Cathay Pacific Has Suffered the Biggest Airline Data Breach Ever

October 25, 2018, 9:11 AM UTC

Cathay Pacific Airways Ltd. became the target of the world’s biggest airline data breach after a hacker accessed credit card, passport and personal details of some 9.4 million customers.

The airline’s shares slumped to the lowest intraday level in nine years, shaving as much as $361 million off its market value, after the Hong Kong-based carrier said it discovered suspicious activity on its network in March and confirmed the unauthorized access in May. Flight safety wasn’t compromised and there was no evidence any information has been misused, it said, without disclosing details of the origin of the attack.

“This is quite shocking,” said Shukor Yusof, founder of aviation consulting firm Endau Analytics in Malaysia. “It’s probably the biggest breach of information in the aviation sector.”

Impacting more people than the population of Cathay Pacific’s home base of Hong Kong, the hack is in another league to breaches reported by British Airways Plc and Delta Air Lines Inc. this year. Those carriers boosted spending on cyber security after hacks, which saw personal and financial information of hundreds of thousands of customers illegally accessed.

“At this point, we believe it is uncertain if Cathay Pacific would be liable to any fines imposed by government authorities for such a breach,” Geoffrey Cheng, an analyst at Bocom International Holdings Co., wrote in a research note Thursday. “However, we expect the share price jitters to linger on for a while.”

The data breach at Cathay (CPCAY) — a partner of British Airways in the Oneworld airline alliance — adds to the carrier’s woes, with Chief Executive Officer Rupert Hogg trying to turn it around after two straight annual losses.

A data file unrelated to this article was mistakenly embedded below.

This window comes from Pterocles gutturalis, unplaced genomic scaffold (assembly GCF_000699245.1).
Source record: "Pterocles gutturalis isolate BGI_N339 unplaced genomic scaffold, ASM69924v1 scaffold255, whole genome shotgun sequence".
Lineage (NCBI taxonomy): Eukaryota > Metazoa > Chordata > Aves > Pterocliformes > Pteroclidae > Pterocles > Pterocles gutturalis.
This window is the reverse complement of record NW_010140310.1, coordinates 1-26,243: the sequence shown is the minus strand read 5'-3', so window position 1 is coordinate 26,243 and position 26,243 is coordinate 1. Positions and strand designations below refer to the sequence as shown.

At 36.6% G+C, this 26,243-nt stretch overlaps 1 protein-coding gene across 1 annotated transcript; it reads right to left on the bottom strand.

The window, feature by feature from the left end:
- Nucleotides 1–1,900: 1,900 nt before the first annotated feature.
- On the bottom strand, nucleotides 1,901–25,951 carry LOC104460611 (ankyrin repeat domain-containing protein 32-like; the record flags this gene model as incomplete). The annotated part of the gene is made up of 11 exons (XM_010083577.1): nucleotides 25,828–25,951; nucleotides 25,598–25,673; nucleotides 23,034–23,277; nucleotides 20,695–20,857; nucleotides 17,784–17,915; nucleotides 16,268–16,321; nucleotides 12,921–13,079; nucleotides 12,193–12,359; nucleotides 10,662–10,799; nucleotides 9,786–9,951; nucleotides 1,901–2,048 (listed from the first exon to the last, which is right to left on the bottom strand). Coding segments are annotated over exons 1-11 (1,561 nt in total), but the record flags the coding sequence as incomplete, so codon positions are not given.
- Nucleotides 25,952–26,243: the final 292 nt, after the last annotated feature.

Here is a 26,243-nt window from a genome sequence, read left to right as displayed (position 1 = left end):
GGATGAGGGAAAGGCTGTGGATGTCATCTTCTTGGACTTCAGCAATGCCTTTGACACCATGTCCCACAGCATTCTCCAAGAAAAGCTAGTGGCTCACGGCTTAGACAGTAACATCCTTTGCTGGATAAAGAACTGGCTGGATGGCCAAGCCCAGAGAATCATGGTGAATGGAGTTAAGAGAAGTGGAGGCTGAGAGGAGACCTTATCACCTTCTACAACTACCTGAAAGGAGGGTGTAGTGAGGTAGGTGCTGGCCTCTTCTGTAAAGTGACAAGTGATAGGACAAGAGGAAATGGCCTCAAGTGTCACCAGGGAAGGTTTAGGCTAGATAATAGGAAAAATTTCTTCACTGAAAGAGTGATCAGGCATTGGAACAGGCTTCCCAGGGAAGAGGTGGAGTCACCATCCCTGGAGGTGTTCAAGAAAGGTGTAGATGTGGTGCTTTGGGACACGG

“We are very sorry for any concern this data security event may cause our passengers,” Hogg said in a statement on the carrier’s website. “We are in the process of contacting affected passengers, using multiple communication channels, and providing them with information on steps they can take to protect themselves.”

Shares of Cathay Pacific tumbled as much as 6.8% to their lowest intraday level since June 2009.

What got exposed?

Names, nationalities, dates of birth, telephone numbers, email, physical addresses, numbers for passports, identity cards and frequent-flier programs, and historical travel information. 403 expired credit card numbers 27 credit numbers with no CVV, or a security code About 860,000 passport numbers 245,000 Hong Kong IDs

Hong Kong’s privacy commissioner expressed serious concern over the leak and said the office will initiate a compliance check with the airline. A dedicated website,, provides information about the event and what affected passengers should do next.

Some local lawmakers criticized Cathay for taking seven months to reveal the breach. Lam Cheuk-ting, a member of the Legislative Council’s security committee, told reporters that many people in Hong Kong are angry and the airline should’ve taken the initiative the very first day it found out. Cathay’s Chief Customer and Commercial Officer Paul Loo said the airline wanted to have accurate grasp on the situation and didn’t wish to “create unnecessary panic,” AFP reported.

Upon discovery, Cathay said it took immediate action to contain the event and started a “thorough” probe with the assistance of a cybersecurity firm and bolstered its network security.

British Airways said the hack on its system lasted for more than two weeks during the months of August and September, compromising credit-card data of some 380,000 customers. Delta said in April that cyber attack on a contractor last year exposed the payment information of “several hundred thousand customers.”

Hogg has reduced jobs starting with the carrier’s head office in Hong Kong to cut costs and introduced better business-class services on long-haul flights to help lure premium passengers.